Happy Holidays!

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Mindfully Having Your Holiday Treats

We are smack in the middle of the holiday grazing period.  All of the break rooms Happy Holidaysare filled with candy, cookies, donuts, chocolate, cakes, and pies.  Brunches and holiday dinners with family and friends have tables filled with an overabundance of food. What to do?

These are just a few simple thoughts I want to offer you as you make your journey through the daily opportunities to eat holiday delights.

  1. Mindfully assess the situation. There will probably more food than you could possibly try or taste. Pick out the items that you think look the tastiest and just eat those.
  2. Relax. Enjoy the food you’ve decided to eat and savor it fully.  If you relax while you eat, you will be able to register fullness sooner and you will be less anxious –therefore not in as great a risk to overeat.
  3. Eat as if for the first time. Sometimes those treats that we think we like don’t taste that great if we eat them mindfully. Try tasting your food with a beginner’s mind. I recently tried this with a class of Eat for Life participants. One person brought in “puppy chow” for us to try because she said it was impossible to eat it mindfully.  We each ate only three pieces of this chex, peanut butter, chocolate, butter, and powdered sugar concoction.  I doubt that most of us will ever eat it again. If the food you eat is only palatable eaten by the handful, you might want to question if you really like it.  If it’s food you still really like, then you will be able to savor it fully.
  4. Beware of your hand that unconsciously reaches for food. If your office is like ours, there has been a daily influx of holiday treats. People commonly say things like, “I didn’t even want the donut but it was there so I took it.”  I would recommend questioning that strategy.  Do you really want to eat it just because it’s on the table? Or, if you’re standing at a party, try standing away from the food so that you’re not just automatically reaching for food that’s an arm’s length away.  It is estimated that we make 200 food decisions a day on a regular basis, but I’m sure that number increases during the holidays.  Make mindful, conscious choices and you will feel much better after the holidays.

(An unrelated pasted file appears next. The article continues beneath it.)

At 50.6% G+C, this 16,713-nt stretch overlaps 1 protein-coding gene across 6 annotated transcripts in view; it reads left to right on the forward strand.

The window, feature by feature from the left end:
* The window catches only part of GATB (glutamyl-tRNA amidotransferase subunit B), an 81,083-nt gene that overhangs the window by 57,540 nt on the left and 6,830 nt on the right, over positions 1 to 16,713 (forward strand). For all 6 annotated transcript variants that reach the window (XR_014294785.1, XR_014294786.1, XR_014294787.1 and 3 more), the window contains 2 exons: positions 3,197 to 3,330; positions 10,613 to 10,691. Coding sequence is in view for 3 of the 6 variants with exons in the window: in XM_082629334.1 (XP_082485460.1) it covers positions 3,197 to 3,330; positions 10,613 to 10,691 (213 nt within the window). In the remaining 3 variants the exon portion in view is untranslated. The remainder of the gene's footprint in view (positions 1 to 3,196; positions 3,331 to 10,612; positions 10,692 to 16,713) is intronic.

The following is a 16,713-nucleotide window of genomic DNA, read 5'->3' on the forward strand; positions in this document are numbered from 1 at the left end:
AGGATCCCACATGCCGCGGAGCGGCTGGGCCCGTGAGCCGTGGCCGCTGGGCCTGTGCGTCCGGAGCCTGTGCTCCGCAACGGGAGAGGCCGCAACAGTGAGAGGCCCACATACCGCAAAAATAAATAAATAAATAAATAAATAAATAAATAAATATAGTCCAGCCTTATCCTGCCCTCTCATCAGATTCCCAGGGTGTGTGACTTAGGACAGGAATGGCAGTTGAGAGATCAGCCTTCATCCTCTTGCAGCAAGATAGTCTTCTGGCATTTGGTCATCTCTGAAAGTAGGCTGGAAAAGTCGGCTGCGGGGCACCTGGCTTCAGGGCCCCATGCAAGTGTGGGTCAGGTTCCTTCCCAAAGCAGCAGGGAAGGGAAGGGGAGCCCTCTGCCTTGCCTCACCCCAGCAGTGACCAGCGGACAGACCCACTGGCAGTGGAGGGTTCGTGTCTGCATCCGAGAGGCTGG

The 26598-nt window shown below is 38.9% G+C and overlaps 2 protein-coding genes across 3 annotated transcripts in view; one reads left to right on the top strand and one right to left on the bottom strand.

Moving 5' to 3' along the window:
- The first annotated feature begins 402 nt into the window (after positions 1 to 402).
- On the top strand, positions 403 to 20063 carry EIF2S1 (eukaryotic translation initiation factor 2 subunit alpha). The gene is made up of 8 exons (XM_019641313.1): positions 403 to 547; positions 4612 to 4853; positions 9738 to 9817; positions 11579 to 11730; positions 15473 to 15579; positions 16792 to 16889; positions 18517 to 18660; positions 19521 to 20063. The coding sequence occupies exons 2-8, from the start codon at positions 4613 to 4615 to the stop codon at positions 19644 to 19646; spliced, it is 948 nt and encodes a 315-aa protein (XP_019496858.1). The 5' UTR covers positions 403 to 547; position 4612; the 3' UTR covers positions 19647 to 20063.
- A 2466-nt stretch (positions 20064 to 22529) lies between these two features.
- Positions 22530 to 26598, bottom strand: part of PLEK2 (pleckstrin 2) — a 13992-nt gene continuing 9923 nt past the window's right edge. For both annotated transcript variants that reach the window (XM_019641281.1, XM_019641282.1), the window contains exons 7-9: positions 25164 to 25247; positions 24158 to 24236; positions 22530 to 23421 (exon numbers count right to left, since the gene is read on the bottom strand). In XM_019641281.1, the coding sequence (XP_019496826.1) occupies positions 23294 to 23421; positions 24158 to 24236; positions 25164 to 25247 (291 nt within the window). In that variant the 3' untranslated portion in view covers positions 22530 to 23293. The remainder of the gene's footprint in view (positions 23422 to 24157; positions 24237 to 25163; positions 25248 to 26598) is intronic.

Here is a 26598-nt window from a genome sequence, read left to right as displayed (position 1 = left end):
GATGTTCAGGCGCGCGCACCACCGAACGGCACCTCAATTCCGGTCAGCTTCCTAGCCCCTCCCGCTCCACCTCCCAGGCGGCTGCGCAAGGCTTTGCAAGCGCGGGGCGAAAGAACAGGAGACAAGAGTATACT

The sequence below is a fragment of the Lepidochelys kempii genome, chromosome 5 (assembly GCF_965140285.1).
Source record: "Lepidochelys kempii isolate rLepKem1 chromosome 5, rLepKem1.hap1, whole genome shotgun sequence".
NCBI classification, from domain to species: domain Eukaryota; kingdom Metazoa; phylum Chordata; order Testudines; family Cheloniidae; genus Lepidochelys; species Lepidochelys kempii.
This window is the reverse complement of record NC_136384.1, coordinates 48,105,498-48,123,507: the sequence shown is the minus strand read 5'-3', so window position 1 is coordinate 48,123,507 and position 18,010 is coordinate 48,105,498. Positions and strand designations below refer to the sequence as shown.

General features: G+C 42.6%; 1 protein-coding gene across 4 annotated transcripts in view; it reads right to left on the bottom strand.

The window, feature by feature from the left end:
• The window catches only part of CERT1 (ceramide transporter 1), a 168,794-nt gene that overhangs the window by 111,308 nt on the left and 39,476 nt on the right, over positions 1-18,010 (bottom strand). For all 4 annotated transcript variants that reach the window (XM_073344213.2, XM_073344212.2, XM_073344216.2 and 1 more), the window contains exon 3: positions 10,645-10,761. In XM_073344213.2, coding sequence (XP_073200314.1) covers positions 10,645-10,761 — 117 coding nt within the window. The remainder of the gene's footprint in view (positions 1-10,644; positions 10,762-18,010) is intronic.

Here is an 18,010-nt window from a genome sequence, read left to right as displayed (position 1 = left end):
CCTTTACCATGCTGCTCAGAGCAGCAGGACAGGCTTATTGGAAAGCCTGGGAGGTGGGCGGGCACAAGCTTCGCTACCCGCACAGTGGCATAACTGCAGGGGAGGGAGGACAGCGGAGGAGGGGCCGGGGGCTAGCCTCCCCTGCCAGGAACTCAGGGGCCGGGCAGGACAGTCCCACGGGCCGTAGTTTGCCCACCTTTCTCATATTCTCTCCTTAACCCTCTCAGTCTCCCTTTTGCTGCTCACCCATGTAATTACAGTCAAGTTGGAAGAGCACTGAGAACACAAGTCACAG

5. Give yourself unconditional permission to eat. This is no forbidden food so you can eat anything that you want. Having holiday treats can be a wonderful way to celebrate. When you don’t prohibit yourself from having food then it is less likely you will binge on it.

If you eat more than you planned, don’t get down on yourself.  This is the hardest time of the year to eat mindfully.  Enjoy every morsel! Enjoy your life! Enjoy the blessings of the season! Your happiness will help you be the best you can be and eat in a way that honors your body.

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Feast On Your Life At Thanksgiving

Thanksgiving celebration word cloudWe all have many memories of past Thanksgivings. If you are like me, some are fantastic and a few are not all that great.  When I was a little girl and life seemed much simpler, I absolutely adored Thanksgiving.  I loved playing with my cousins that I didn’t get to see that often.  Sure, the food was good, but it was the company that made it the most fun.

As I got older, some Thanksgivings had pieces of the usual family dramas that make the holiday more difficult—misunderstandings between family members, alcoholism, split family rivalries, and guilt trips.  Of course there were still many Thanksgivings filled with loving connections between friends and family and tables filled with amazingly delicious food.  Sometimes both of these types of Thanksgivings occurred simultaneously!

My best advice for facing Thanksgiving is this—make it the Thanksgiving you want it to be. Even if you find yourself around some people that you find a little irritating, you can make the day a success. The key is attitude, focus, and gratitude.  Let’s break those down.

  1. Attitude:  You can choose the attitude you want to have every day.  On Thanksgiving morning when you wake up, choose the attitude you want to have.  You can be happy or you can be upset.  It is totally up to you.  Remember to keep choosing your attitude all day long. Even in the face of sometimes difficult circumstances and people, you can be the person you want to be.
  1. Focus: Are you focusing on the things that you like or the things that you don’t like?  Our brains tend to focus on the negative and you have to rein it in to focus on the positive.  It can take some mindfulness practice to remember to focus on what you like, not what you don’t like.  Talk with your favorite Aunt Sally and don’t get into an argument about politics with your Uncle Harry.  Be present for the wonderful smells and tastes of Thanksgiving. Don’t worry if everything isn’t perfect. It’s called “life” and there’s nothing perfect about it. That’s okay!